| > Checked by AVG anti-virus system (http://www.grisoft.com).
| > Version: 6.0.465 / Virus Database: 263 - Release Date: 2003-03-25
| >
| >
|
|

In fact, I went for an easier way (IMHO, at least):

void wait() {
    MSG msg;
    SetTimer(NULL,0,300000,(TIMERPROC) MyTimerProc);
    while (GetMessageA(&msg,NULL,NULL,NULL)) {
        if (msg.message == WM_TIMER) msg.hwnd = NULL;
        TranslateMessage(&msg);
        DispatchMessageA(&msg);
        if (info.sock!==null) {
            KillTimer(NULL,0);
            return;
        }
    }
}
void mtp(HWND hwnd,UINT message,UINT idTimer,DWORD dwTime) { ... }

My first choice was to put mtp() inside wait(), and it actually worked. But
mtp() calls another function, which is outside wait() and it wasn't being
called for some reason that I don't know about. That's why I had to put it
outside.
From a professional POV, is my solution better or worse than those that you
suggested me? Because I just have no idea...

—————————————————————————
Carlos Santander


---
Outgoing mail is certified Virus Free.
Checked by AVG anti-virus system (http://www.grisoft.com).
Version: 6.0.465 / Virus Database: 263 - Release Date: 2003-03-25
Mar 27 2003
parent "Jon Allen" <jallen minotstateu.edu> writes:
SetTimer is the solution I usually use, just because it's easy.  That being
said I've heard that using a second thread as a timer is is more accurate.
I don't know on what basis that claim is made, or even if it's true or not
though.  I'm guessing it has something to do with legacy code in 9x not
updating the timer chip as often as it could, leaving us with a resolution
of only 55ms.  I'm not sure how threads would get around this though.  Maybe
something in the WaitForObjects functions does something really neat?

"Carlos Santander B." <carlos8294 msn.com> wrote in message
news:b5vslt$2feo$1 digitaldaemon.com...
 "Matthew Wilson" <dmd synesis.com.au> escribiσ en el mensaje
 news:b5vrkv$2edp$1 digitaldaemon.com...
 | If you're on an NT-family box exclusively you can use timer objects -

 | CreateWaitableTimer()
 |
 | If you're on either 9x or NT, then you would have to have a worker

 | waiting for your timeout period on a kernel object - e.g. a mutex or an
 | event - that was never signalled. Each time it times out, you have your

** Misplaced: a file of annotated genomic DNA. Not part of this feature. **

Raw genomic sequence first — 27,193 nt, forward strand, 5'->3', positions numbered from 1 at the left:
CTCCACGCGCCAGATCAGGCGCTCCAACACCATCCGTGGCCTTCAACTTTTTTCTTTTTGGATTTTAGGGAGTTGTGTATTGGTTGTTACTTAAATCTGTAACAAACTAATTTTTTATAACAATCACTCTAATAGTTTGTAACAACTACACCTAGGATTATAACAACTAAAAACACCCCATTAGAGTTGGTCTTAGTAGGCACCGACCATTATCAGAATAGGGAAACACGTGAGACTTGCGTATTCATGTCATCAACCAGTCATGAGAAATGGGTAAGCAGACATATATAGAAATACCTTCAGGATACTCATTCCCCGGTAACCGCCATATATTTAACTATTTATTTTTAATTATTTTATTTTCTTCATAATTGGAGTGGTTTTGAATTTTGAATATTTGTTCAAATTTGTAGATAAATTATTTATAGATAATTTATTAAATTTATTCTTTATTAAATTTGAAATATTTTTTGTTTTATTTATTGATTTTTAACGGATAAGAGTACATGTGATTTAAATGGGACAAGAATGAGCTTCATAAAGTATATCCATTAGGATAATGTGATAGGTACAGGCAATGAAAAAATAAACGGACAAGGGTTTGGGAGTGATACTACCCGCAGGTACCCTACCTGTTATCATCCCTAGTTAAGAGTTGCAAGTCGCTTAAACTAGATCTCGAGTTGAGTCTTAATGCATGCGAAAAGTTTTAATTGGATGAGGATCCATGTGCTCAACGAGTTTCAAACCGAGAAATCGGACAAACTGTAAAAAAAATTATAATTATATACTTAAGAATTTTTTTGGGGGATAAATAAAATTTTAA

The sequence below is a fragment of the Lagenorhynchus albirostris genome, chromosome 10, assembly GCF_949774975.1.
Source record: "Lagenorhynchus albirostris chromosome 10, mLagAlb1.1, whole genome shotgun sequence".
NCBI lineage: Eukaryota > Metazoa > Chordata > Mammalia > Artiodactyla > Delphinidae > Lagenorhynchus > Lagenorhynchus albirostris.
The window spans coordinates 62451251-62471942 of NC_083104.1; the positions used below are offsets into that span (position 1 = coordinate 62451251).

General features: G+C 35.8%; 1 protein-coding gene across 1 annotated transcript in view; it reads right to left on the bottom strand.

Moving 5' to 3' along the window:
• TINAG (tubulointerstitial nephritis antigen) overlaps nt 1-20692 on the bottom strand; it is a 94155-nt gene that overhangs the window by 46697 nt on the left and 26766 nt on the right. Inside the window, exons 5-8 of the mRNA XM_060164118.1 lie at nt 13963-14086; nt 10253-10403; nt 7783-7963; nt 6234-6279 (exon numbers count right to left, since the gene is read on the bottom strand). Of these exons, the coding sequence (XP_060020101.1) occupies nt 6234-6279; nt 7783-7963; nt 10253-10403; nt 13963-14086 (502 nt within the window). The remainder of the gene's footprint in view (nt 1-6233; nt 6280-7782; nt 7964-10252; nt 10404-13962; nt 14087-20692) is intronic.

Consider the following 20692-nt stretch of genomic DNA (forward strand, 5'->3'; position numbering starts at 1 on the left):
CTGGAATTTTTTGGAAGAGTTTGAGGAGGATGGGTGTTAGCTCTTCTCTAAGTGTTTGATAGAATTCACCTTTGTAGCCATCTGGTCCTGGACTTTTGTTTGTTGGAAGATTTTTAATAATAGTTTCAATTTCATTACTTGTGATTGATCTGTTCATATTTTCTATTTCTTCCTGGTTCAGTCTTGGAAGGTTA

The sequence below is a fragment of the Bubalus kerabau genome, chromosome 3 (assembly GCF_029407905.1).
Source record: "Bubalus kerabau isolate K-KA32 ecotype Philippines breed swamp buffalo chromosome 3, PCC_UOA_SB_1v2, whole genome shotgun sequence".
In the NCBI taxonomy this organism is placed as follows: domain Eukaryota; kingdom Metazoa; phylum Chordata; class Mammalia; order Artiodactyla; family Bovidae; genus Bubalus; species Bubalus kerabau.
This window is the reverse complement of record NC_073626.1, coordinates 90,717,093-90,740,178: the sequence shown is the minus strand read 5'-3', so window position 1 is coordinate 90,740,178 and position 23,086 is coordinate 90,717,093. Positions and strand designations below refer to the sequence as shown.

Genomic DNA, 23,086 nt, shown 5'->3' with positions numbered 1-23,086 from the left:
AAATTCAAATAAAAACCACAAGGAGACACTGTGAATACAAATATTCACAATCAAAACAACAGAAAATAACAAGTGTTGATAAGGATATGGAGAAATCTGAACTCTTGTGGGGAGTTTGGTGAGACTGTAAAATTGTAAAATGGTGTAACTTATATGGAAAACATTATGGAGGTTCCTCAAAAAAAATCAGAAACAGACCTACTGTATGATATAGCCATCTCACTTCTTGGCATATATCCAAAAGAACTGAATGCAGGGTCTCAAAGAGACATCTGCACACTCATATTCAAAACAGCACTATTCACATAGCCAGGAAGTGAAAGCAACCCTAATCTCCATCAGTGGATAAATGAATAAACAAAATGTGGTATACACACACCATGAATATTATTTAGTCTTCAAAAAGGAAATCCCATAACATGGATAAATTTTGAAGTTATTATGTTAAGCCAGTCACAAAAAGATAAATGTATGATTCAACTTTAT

| min wait. The worker thread would signal the main thread by sending a
 thread
 | message, or window message, or setting an event, or whatever. This setup
 can
 | work well when you want to terminate cleanly, as you can use the
 signalling
 | of the timeout object as the worker termination command.
 |
 | I'd be very keen to see your work on either of these things.
 |
 | On a more general note, can anyone inform on what support D has for

 | creation and synchronisation?
 |
 | Matthew
 |
 | "Carlos Santander B." <carlos8294 msn.com> wrote in message
 | news:b5vb3t$1vm6$1 digitaldaemon.com...
 | > Hi,
 | > I'm writing a distributed application where the clients won't have an
 | > interface, they'll only run in background mode. When the server is not
 | > connected, the clients have to try to find it every 5 minutes. How can

 | do
 | > that? I mean, I know there're the timer functions in the Windows API
 | > (SetTimer, etc.), but they need a window handle, which obviously I

 | > have. Any help would be greatly appreciated.
 | >
 | > -------------------------
 | > Carlos Santander
 | >
 | >
 | > ---
 | > Outgoing mail is certified Virus Free.
 | > Checked by AVG anti-virus system (http://www.grisoft.com).
 | > Version: 6.0.465 / Virus Database: 263 - Release Date: 2003-03-25
 | >
 | >
 |
 |

 In fact, I went for an easier way (IMHO, at least):

 void wait() {
     MSG msg;
     SetTimer(NULL,0,300000,(TIMERPROC) MyTimerProc);
     while (GetMessageA(&msg,NULL,NULL,NULL)) {
         if (msg.message == WM_TIMER) msg.hwnd = NULL;
         TranslateMessage(&msg);
         DispatchMessageA(&msg);
         if (info.sock!==null) {
             KillTimer(NULL,0);
             return;
         }
     }
 }
 void mtp(HWND hwnd,UINT message,UINT idTimer,DWORD dwTime) { ... }

 My first choice was to put mtp() inside wait(), and it actually worked.

 mtp() calls another function, which is outside wait() and it wasn't being
 called for some reason that I don't know about. That's why I had to put it
 outside.
 From a professional POV, is my solution better or worse than those that

 suggested me? Because I just have no idea...

 -------------------------
 Carlos Santander


 ---
 Outgoing mail is certified Virus Free.
 Checked by AVG anti-virus system (http://www.grisoft.com).
 Version: 6.0.465 / Virus Database: 263 - Release Date: 2003-03-25

Mar 27 2003
prev sibling parent J C Calvarese <jcc-47 excite.com> writes:
Matthew Wilson wrote:
...snip
 On a more general note, can anyone inform on what support D has for thread
 creation and synchronisation?

Phobos has a "thread" module (which in turn has a Thread class). I'm guessing this is what you're looking for. http://www.digitalmars.com/d/phobos.html#thread Justin
Mar 27 2003